2. Deploy the new View, and let it rebuild. Verify that the new query works as expected. The old View can still be used.

  3. Remove the old View definition and rename the new service to the old name if the public API is compatible, but keep the new viewId by defining it as shown below.

  4. Deploy the second change.

This is how to define a custom viewId:

Java
src/main/java/customer/Main.java
public static Kalix createKalix() {
  Kalix kalix = new Kalix();
  kalix.register(CustomerByNameViewProvider.of(CustomerByNameView::new)
      .withViewId("CustomerByNameV2"));
  kalix.register(CustomerEntityProvider.of(CustomerEntity::new));
  return kalix;
}
Scala
src/main/scala/customer/Main.scala
def createKalix(): Kalix =
  Kalix()
    .register(
      CustomerByNameViewProvider(new CustomerByNameView(_))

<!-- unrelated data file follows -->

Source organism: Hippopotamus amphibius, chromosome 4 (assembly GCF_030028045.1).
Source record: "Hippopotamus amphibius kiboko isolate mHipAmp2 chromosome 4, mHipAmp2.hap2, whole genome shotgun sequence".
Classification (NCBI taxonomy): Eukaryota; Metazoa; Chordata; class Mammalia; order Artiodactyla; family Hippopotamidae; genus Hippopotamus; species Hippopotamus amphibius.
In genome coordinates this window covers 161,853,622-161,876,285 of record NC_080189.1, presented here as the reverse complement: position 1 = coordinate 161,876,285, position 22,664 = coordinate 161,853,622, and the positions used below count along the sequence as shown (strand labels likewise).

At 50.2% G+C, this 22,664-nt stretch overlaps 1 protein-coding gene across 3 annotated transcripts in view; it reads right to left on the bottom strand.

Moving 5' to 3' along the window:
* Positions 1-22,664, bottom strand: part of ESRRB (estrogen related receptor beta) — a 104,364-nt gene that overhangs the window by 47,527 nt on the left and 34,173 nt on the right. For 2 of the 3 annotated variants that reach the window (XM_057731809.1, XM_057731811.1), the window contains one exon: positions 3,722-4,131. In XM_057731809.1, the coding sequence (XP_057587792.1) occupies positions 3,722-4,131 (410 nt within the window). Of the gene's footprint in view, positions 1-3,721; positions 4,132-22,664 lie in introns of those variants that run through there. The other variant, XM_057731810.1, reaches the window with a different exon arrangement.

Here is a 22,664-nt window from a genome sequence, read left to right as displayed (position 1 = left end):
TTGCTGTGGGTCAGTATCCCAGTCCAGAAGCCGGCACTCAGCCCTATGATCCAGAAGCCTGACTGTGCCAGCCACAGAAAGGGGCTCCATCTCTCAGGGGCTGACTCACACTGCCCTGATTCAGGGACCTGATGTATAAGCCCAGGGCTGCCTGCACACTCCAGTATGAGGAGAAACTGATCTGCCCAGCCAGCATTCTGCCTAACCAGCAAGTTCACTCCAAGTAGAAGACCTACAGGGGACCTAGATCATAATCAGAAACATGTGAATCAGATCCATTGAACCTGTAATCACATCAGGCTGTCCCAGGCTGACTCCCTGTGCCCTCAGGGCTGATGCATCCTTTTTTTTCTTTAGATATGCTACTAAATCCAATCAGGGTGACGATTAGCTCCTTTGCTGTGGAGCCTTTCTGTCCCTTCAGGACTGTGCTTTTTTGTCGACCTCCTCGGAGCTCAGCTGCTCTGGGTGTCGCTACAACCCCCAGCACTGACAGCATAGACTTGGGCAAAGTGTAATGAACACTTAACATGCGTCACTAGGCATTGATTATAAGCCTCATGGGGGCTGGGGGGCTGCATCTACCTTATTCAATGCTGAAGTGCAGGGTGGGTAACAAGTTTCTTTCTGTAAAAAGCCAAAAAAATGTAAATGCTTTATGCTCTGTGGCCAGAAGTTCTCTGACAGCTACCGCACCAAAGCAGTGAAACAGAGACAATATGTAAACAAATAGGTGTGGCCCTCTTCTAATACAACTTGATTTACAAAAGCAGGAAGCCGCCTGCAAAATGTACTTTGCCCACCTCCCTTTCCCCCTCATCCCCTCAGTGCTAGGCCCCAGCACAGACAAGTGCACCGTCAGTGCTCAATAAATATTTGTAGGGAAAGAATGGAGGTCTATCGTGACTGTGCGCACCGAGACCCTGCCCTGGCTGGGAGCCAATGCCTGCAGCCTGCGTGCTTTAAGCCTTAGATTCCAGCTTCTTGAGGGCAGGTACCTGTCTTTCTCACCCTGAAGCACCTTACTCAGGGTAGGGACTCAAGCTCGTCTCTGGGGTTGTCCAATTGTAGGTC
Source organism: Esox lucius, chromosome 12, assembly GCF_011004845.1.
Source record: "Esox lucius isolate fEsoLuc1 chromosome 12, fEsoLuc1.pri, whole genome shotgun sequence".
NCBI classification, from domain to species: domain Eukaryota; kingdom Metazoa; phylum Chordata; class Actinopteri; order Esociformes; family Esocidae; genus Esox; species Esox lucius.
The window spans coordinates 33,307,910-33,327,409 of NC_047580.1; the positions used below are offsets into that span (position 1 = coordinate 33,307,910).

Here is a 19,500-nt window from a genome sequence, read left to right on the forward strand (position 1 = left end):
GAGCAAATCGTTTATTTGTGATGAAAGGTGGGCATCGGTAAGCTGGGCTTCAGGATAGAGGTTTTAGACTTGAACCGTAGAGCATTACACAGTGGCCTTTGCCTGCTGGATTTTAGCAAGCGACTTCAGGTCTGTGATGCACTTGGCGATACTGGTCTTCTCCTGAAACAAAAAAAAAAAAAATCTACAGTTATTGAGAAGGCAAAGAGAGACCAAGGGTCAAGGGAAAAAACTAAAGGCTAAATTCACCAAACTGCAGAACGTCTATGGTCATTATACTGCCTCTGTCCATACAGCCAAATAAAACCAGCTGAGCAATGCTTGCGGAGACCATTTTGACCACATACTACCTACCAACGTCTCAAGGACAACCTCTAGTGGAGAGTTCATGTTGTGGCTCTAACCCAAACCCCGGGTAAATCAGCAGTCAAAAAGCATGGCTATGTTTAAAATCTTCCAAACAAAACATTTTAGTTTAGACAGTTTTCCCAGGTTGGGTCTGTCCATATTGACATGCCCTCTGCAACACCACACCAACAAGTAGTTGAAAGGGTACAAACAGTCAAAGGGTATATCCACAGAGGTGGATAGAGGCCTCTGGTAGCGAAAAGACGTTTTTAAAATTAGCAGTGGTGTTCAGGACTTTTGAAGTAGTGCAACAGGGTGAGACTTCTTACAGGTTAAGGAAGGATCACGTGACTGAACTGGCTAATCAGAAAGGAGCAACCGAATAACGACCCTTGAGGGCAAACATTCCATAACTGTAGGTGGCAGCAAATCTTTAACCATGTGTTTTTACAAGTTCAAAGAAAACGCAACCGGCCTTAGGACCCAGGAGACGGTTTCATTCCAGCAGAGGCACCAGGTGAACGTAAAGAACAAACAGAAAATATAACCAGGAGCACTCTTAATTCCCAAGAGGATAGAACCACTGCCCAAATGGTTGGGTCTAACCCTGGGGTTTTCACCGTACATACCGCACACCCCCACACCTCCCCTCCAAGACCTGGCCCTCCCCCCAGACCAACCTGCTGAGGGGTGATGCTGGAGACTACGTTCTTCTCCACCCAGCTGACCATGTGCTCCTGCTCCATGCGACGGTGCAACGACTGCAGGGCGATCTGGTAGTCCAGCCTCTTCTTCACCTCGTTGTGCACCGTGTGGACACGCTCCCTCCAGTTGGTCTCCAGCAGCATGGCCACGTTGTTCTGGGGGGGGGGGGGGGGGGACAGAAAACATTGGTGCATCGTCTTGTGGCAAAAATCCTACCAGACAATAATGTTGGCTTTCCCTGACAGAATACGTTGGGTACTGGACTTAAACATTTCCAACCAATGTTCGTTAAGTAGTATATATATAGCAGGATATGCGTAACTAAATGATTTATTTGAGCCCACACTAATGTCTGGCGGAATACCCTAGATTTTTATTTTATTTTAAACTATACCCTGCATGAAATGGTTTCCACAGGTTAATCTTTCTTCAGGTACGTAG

.withViewId("CustomerByNameV2"))
    .register(CustomerEntityProvider(new CustomerEntity(_)))

The View definitions are stored and validated when a new version is deployed. There will be an error message if the changes are not compatible.

Streaming view updates

A query can provide a near real time stream of results for the query, emitting new entries matching the query as they are added or updated in the view.

This is done by adding the option stream_updates to a query method with a stream reply:

Java
message ByCityRequest {
  string city = 1;
}
service CustomerByCityStreaming {
  option (kalix.codegen) = {
    view: {}
  };

  // update methods omitted
  rpc GetCustomers(ByCityRequest) returns (stream api.Customer) { (1)
    option (kalix.method).view.query = {
      query: "SELECT * FROM customers WHERE address.city = :city", (2)
      stream_updates: true (3)
    };
  }
}
1 Return type must be a stream
2 A regular query, in this case showing all customers from a specific city
3 The stream_updates option set to true
Scala
message ByCityRequest {
  string city = 1;